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Carlos Diaz’s provocatively brilliant Antigone

Carlos  Diaz’s provocatively brilliant Antigone

Using the cover of tragedy and the myth of Antigone**, the play deals with highly charged subjects such as the younger generation of Cubans’ relationship with history and their country’s past, with heroes who have become caricatures and are manipulated by opportunists and simulators until they become statues. The structure is complicated, based on monologues. The staging is splendid and demands the maximum effort from the actors and the brilliant guest dancer Abel Berenguer (of Danza Abierta).

With Teatro El Publico’s customary vision stripping away everything that is sacred and its desire for subversion (a wrenching image of Mariana Grajales, head shaved and naked, shouting her truth in the voice and person of the actress Linnet Hernandez who has made a return to the stage in this play), Teatro el Público firmly plants us in front of those who could represent the new heroes, those who will vindicate (or bury, that is another possibility) the others, facing today’s Cubans and their day-to-day epic. At moments, the tragedy hints at slapstick, picaresque attitudes, “every-day obscenities” in these characters who are faced with their destiny, these heroes who assumed their role in that Homeland that belongs to nobody and is the product of everybody.

The finale, as in the classical tragedy, is cathartic. When Panchito Gómez Toro, the young son of the Dominican general Máximo Gómez, learns of the death in battle of General Antonio Maceo, he runs to die at his side and has the presence of mind to write his farewell: “Dearest Mother, Papa; dear brothers: I die at my post, I did not wish to abandon the corpse of General Maceo and I stayed with him. I have received two wounds and I am taking my life in order to not fall into enemy hands. I do this with great pride for the honor of Cuba”. Antigone, yet again, does not abandon her dead.

* “I dream of cloisters of marble” (They say your children drink / Their own blood in the poisonous goblets / Of their owners! / That they speak the rotten language / Of their ruffians! That they eat / together the bread of shame / at the bloodied table! / That they lose in useless tongue / The final fire!…)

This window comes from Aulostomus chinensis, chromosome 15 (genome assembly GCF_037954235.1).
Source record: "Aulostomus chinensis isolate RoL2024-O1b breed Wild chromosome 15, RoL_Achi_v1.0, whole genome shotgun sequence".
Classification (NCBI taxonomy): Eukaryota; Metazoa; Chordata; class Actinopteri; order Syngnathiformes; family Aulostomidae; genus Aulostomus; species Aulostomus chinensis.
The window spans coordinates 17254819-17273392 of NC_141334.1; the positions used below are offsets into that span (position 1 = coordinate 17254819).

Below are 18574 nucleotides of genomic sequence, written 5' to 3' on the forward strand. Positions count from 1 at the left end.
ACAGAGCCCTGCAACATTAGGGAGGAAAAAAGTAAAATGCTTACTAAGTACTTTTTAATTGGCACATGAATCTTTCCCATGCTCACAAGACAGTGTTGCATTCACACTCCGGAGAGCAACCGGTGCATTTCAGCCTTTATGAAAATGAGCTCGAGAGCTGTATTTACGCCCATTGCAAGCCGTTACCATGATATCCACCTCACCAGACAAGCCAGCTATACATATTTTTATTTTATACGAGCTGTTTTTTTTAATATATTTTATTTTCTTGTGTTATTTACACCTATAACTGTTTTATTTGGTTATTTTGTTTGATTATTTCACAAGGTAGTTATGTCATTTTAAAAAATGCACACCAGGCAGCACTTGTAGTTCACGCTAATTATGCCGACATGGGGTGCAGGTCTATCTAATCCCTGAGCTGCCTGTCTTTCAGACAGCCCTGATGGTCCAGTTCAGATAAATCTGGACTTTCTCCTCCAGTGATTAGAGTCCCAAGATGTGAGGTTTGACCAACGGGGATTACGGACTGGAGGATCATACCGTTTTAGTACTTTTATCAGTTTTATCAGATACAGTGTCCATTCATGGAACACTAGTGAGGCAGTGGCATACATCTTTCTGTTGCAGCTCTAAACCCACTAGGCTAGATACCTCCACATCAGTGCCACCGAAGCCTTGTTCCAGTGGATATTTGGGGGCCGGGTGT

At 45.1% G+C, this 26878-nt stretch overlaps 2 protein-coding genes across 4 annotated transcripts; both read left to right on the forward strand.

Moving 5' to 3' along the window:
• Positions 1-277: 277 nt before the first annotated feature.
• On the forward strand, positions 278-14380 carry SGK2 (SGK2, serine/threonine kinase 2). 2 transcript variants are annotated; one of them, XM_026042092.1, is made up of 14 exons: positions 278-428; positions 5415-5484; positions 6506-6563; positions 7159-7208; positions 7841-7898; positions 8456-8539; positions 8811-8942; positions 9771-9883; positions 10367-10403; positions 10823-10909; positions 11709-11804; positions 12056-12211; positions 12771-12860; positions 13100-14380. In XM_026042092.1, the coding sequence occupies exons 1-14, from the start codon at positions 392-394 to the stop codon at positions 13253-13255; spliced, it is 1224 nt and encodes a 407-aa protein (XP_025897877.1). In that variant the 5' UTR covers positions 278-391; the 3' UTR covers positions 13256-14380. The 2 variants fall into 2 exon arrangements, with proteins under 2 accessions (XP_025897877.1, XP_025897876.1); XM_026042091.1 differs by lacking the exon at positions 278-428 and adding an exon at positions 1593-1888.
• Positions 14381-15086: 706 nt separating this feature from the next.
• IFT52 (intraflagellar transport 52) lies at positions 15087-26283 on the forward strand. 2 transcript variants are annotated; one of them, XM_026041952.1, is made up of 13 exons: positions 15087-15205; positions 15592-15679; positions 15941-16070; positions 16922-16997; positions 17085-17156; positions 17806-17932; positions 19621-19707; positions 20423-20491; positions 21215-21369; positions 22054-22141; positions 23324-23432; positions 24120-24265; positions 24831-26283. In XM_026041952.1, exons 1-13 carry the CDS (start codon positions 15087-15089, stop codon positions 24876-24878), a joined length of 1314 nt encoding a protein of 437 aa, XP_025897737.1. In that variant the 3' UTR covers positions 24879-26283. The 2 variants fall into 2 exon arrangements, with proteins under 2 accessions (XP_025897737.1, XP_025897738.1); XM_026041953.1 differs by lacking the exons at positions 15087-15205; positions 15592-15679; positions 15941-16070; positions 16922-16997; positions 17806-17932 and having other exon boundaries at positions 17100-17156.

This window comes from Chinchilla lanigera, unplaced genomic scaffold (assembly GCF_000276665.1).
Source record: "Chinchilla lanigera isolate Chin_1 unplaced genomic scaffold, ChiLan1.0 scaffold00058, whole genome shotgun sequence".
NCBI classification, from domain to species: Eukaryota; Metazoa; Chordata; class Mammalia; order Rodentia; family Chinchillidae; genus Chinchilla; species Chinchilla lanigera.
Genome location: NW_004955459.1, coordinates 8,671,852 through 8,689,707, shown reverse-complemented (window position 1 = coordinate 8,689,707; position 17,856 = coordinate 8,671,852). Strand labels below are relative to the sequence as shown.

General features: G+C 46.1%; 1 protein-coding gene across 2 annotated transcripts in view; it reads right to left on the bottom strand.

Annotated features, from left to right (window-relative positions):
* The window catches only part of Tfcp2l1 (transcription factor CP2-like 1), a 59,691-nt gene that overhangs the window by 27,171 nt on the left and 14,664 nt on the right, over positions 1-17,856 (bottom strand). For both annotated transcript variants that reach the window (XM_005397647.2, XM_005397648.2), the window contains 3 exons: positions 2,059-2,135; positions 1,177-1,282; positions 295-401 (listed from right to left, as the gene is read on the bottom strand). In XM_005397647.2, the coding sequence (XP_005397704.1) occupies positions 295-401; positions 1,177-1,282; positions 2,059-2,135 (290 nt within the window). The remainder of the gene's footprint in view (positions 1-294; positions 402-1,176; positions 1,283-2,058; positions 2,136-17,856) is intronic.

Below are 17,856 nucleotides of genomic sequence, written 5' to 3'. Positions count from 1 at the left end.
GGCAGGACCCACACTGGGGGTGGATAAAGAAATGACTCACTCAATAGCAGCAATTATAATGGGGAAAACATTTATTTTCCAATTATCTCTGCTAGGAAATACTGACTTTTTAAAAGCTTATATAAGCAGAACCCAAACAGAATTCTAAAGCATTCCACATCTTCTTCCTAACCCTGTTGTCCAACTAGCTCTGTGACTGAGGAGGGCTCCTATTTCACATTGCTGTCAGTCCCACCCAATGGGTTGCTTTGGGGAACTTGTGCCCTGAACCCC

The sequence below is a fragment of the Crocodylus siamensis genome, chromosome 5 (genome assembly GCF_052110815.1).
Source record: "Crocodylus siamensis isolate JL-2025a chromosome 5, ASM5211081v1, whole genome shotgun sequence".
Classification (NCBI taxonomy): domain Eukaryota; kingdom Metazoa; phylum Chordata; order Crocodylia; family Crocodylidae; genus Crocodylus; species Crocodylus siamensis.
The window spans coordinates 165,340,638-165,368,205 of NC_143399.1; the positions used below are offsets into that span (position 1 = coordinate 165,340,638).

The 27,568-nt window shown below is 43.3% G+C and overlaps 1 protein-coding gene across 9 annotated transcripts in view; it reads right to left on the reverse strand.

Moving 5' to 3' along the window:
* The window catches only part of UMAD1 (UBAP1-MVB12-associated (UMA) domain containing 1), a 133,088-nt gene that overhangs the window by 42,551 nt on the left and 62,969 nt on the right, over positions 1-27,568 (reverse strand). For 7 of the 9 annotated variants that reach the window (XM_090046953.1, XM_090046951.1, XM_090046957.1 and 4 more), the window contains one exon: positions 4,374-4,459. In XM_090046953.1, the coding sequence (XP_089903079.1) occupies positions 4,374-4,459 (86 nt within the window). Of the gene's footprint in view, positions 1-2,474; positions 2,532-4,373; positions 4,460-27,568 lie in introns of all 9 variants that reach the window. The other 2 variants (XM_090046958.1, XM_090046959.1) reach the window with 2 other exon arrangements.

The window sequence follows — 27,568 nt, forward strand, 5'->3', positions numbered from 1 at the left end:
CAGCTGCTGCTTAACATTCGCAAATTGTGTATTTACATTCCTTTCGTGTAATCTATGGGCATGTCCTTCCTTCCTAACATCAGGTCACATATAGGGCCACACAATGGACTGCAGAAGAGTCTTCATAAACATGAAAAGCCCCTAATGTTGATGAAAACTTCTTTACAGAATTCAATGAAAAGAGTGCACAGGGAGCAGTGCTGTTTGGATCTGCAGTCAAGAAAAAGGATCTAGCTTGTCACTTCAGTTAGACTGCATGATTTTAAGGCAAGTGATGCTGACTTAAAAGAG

“The Swiss Father”who murdered his young children and then committed suicide (Sublime father, incomparable spirit, / Who to spare the delicate shoulders / of his sons the heavy burden / of a life without faith, without country, / a joyless life without clear course or certain goal, / On his own colossal shoulders took / The terrible burden of his savage crime!)

** Antigone is the daughter of Aedipus and Jocasta, who sees her brothers die, one killing the other fighting on opposite sides in a war for power; she ignores the edict forbidding burial for her brother Polyneices who was considered to be a traitor to the country and finally hangs herself to avoid her punishment. Octuber 2014 This article formed part of the August 2014 issue of What’s On Havana The definitive monthly travel & culture guide to Havana Download our current issue of What’s On Havana, your definitive travel, culture and entertainment guide for all things happening in Havana, Cuba’s bustling and enigmatic capital city. We include features from around Cuba written by the best international travel writers covering Cuba. Our monthly online digital magazine is also available in Spanish and French.

What’s On Havana What’s On La Habana What’s On La Havane Octuber, 2014
English version
Octubre, 2014
Versión Español
Octobre, 2014
Version Francais
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